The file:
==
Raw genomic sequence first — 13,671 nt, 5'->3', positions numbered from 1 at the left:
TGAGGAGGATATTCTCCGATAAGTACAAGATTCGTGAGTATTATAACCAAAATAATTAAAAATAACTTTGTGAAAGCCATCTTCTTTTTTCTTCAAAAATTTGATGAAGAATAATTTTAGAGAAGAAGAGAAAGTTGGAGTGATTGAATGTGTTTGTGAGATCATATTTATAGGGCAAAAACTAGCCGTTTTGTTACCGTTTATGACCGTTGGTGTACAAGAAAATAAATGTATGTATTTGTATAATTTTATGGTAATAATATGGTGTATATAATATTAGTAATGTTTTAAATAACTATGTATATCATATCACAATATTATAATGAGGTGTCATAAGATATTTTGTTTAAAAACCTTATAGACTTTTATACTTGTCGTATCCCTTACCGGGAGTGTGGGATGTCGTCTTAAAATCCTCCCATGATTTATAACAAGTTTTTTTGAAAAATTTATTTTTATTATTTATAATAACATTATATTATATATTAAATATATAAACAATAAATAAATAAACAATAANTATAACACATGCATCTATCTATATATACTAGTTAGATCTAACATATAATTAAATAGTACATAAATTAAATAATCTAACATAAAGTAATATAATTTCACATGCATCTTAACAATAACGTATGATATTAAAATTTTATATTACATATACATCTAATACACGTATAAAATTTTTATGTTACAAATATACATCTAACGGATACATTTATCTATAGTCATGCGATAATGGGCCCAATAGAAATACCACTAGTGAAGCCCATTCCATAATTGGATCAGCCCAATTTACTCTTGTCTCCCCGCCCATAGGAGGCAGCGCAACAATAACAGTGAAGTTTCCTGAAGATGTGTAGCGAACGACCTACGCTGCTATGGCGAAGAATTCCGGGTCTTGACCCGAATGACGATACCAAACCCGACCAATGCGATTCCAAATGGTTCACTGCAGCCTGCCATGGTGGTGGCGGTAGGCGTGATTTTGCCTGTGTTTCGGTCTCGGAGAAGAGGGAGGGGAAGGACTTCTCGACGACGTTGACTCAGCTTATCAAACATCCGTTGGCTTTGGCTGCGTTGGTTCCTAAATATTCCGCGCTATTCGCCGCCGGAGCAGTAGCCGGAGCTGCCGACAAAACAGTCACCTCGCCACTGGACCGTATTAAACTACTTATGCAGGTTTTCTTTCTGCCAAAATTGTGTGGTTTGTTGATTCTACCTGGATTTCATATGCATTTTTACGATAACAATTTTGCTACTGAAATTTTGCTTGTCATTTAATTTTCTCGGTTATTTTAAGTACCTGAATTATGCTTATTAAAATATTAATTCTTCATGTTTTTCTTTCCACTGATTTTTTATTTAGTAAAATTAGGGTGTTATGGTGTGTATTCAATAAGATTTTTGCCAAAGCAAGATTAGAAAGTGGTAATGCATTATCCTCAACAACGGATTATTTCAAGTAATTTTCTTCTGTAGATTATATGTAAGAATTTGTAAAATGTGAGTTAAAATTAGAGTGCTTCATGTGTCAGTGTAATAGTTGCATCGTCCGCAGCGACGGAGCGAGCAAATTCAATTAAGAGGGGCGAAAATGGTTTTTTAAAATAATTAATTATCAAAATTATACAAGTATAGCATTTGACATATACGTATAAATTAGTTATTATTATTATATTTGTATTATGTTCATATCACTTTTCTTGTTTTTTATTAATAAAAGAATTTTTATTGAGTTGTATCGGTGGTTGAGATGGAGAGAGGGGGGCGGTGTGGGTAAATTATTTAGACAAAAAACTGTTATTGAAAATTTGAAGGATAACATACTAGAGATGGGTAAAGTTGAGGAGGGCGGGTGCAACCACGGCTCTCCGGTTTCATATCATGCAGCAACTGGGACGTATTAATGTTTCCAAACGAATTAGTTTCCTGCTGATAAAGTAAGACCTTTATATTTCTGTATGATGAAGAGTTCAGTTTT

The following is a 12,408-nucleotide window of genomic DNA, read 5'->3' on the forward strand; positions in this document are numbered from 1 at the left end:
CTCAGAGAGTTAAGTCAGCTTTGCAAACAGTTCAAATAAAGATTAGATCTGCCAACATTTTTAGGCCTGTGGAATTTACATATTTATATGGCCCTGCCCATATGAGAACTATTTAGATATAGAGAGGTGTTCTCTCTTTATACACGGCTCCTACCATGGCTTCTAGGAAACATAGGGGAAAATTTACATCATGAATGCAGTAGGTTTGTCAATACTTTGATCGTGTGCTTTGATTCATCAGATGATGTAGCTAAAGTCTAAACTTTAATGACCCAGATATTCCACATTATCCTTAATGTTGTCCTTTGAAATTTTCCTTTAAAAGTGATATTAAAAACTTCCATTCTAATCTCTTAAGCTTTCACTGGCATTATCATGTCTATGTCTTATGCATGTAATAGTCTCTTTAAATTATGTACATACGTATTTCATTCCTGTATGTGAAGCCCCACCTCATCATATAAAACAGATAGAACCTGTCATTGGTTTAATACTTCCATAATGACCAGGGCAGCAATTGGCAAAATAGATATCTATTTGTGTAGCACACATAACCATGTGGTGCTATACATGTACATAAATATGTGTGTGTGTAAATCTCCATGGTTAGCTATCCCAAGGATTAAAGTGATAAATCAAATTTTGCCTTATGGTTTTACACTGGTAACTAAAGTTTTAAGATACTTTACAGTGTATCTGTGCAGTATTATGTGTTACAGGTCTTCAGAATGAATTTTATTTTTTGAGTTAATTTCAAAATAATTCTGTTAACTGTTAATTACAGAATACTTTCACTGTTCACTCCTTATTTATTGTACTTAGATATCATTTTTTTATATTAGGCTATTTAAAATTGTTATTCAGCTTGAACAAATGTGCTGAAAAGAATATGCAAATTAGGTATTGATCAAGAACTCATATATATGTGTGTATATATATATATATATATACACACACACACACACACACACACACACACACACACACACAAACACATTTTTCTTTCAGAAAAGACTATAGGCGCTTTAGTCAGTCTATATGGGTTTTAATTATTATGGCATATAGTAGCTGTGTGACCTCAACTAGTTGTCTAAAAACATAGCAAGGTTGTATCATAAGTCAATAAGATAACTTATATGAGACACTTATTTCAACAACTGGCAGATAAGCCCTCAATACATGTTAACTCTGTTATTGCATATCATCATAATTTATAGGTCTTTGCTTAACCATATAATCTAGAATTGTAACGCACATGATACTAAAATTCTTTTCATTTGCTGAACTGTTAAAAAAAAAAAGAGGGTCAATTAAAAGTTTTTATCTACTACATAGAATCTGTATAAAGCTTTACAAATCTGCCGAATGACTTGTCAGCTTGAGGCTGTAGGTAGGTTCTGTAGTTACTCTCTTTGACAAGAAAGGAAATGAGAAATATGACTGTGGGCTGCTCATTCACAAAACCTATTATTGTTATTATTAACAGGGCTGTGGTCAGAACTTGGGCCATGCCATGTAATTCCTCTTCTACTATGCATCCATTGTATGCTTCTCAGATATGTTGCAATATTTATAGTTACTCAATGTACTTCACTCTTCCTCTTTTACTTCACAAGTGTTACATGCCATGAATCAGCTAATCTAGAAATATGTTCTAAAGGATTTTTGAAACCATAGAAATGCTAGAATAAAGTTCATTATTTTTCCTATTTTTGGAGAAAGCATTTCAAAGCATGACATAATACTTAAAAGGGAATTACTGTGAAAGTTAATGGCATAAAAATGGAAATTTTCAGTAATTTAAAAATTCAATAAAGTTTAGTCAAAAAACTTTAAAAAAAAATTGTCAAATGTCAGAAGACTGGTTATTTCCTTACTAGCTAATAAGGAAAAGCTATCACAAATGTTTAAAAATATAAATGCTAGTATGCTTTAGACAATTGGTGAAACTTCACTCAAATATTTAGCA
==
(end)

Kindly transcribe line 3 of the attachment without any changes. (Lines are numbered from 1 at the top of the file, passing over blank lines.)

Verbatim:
The following is a 12,408-nucleotide window of genomic DNA, read 5'->3' on the forward strand; positions in this document are numbered from 1 at the left end: